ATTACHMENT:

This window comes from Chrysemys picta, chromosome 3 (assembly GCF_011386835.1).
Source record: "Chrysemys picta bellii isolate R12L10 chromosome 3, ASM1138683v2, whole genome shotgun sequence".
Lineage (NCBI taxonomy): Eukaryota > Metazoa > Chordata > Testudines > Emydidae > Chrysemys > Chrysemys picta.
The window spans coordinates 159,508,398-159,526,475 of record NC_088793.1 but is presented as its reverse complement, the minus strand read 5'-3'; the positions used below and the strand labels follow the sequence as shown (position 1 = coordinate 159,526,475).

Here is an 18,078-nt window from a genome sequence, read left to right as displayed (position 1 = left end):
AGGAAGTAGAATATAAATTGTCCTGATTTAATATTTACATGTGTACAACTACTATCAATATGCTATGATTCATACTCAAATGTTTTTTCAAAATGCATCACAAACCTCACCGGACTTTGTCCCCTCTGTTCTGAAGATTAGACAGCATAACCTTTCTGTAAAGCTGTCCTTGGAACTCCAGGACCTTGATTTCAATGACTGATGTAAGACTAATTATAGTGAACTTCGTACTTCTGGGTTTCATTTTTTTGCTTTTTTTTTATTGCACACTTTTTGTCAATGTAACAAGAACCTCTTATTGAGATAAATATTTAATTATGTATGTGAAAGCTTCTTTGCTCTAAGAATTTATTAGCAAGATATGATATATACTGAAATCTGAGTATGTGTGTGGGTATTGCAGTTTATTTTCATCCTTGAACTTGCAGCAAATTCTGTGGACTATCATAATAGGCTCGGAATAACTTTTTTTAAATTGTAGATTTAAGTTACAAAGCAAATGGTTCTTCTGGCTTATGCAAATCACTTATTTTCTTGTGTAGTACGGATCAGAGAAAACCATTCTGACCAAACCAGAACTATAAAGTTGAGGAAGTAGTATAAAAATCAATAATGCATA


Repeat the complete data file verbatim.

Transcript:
This window comes from Chrysemys picta, chromosome 3 (assembly GCF_011386835.1).
Source record: "Chrysemys picta bellii isolate R12L10 chromosome 3, ASM1138683v2, whole genome shotgun sequence".
Lineage (NCBI taxonomy): Eukaryota > Metazoa > Chordata > Testudines > Emydidae > Chrysemys > Chrysemys picta.
The window spans coordinates 159,508,398-159,526,475 of record NC_088793.1 but is presented as its reverse complement, the minus strand read 5'-3'; the positions used below and the strand labels follow the sequence as shown (position 1 = coordinate 159,526,475).

Here is an 18,078-nt window from a genome sequence, read left to right as displayed (position 1 = left end):
AGGAAGTAGAATATAAATTGTCCTGATTTAATATTTACATGTGTACAACTACTATCAATATGCTATGATTCATACTCAAATGTTTTTTCAAAATGCATCACAAACCTCACCGGACTTTGTCCCCTCTGTTCTGAAGATTAGACAGCATAACCTTTCTGTAAAGCTGTCCTTGGAACTCCAGGACCTTGATTTCAATGACTGATGTAAGACTAATTATAGTGAACTTCGTACTTCTGGGTTTCATTTTTTTGCTTTTTTTTTATTGCACACTTTTTGTCAATGTAACAAGAACCTCTTATTGAGATAAATATTTAATTATGTATGTGAAAGCTTCTTTGCTCTAAGAATTTATTAGCAAGATATGATATATACTGAAATCTGAGTATGTGTGTGGGTATTGCAGTTTATTTTCATCCTTGAACTTGCAGCAAATTCTGTGGACTATCATAATAGGCTCGGAATAACTTTTTTTAAATTGTAGATTTAAGTTACAAAGCAAATGGTTCTTCTGGCTTATGCAAATCACTTATTTTCTTGTGTAGTACGGATCAGAGAAAACCATTCTGACCAAACCAGAACTATAAAGTTGAGGAAGTAGTATAAAAATCAATAATGCATA